This is the place I grew up. This is the place I will always call home. During school holidays I would play with the kids in my street in the scrub that surrounded my house. That scrub's all gone now. It's been replaced with houses.
On my first day back on KI after a year I shake my head at the "progress". All chasing the tourist dollar. They thought it was alright to tear down a century-old house to make way for hideous up-market apartments that look like a bunch of cardboard boxes all jammed together. They forget that amongst the nature is a rich history carved out by many characters and that if it wasn't for them KI wouldn't be what it is today.
A few local artists are doing their best to revive some of the old stories that have shaped the main street. KI's most renowned artist, Jenny Clapson, has painted a mural depicting the Cook family. It took her a years research to create the depiction of the antics, adventures and milestones of the Cooks (they were the first people on KI to own a television). It takes pride of place inside the Fine Art Gallery, of one of the new galleries which was once the family's residence.
Jenny Clapson's daughter was featured in this weeks local newspaper. She says "When you grow up in a place you tend to take it for granted". I couldn't have said it better myself. I've only just begun to appreciate what I was constantly surrounded with 12 years ago.
Dad and I drove out to Emu Ridge Eucalyptus. My only intention before arriving was to purchase a large bottle of Eucalyptus Oil for a friend. I ended up spending $75 on a whole bunch of other Eucalyptus orientated stuff as well. Then I had the thought "Oh, while we are out here can we go to the Honey Farm?" So off we went so I could mung out on honey ice cream at Cliffords Honey Farm. I bought some jars of the different kinds of honey* and some gifts for a friend who is about to have a baby.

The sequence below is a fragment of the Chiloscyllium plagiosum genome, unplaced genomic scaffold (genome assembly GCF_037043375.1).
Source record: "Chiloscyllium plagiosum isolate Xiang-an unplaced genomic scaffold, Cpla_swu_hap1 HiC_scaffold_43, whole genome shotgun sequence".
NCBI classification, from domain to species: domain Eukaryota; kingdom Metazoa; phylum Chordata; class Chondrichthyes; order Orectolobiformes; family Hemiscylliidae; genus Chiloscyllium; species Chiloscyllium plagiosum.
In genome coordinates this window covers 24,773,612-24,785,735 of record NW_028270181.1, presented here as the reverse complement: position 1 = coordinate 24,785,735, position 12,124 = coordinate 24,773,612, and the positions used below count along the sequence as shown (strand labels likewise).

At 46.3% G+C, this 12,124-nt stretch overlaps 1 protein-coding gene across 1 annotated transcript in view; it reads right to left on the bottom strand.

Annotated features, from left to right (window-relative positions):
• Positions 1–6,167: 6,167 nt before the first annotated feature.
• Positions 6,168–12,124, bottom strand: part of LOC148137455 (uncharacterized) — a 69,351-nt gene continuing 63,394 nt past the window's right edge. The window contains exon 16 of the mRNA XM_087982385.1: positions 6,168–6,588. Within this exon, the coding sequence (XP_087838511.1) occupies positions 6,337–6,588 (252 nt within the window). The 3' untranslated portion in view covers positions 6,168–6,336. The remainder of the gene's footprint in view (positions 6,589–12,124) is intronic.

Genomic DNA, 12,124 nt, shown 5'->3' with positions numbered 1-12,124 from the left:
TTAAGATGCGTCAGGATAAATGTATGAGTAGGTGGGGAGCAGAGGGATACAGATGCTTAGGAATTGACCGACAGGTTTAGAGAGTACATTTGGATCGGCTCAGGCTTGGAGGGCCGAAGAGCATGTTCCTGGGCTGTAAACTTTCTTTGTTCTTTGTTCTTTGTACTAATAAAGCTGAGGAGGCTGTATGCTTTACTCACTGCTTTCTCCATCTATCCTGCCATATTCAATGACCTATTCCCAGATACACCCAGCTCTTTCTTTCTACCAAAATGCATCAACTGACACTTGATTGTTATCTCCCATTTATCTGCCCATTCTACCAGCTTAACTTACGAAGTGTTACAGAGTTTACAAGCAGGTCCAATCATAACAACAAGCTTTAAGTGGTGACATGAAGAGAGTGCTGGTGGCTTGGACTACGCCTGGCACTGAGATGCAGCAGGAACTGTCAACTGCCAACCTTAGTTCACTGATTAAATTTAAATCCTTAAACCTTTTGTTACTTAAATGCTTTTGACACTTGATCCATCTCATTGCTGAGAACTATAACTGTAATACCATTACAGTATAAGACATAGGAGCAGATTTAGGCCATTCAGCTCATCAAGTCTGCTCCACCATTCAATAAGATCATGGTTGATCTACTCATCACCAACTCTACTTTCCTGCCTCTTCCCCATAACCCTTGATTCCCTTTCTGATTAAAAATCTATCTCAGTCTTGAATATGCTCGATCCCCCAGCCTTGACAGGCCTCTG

But here's another bit of the "Chase of the Tourist" dollar. The Cliffords have been plying their trade to tourists and locals alike for as long as I can remember but someone else doesn't mind cutting their grass. They've created a new establishment on the edge of town selling similar honey products but without the charm. They aren't surrounded by nature and hives, just bitumen and the relocated rural agency. Yet with a main road exposure I wonder how many tourists actually bother to go out to the Cliffords anymore?
The next stop was Island Pure, the Sheep Milk Dairy. Dad had suggested we buy some Haloumi for Christmas Day and the lady gave us some samples to try so I also bought a block of Manchego too. Can't drive all that way just for one type of cheese!
But my touristy day didn't stop there. Dad also drove me out to Reeves Point** to see the new boat ramp (which users now have to pay for but I wonder how many actually do) and the new playground, toilets and revamped picnic area. On the way back up the hill towards town some locals were scavenging in the low tide for crabs and perriwinkles. Some men had obviously been diving for their catch whatever it may be, dripping with water in thier wetsuits while carrying tubs of seafood. Summers of my childhood were spent doing the same thing. We'd sit on the big rocks by the wharf picking off perriwinkles to eat. We'd go down to one of the beaches to look for crabs under the small rocks that had been smoothed out by years of waves crashing against them. The crabs we left alone. We just liked to find them and watch them scuttle for cover after we'd exposed them.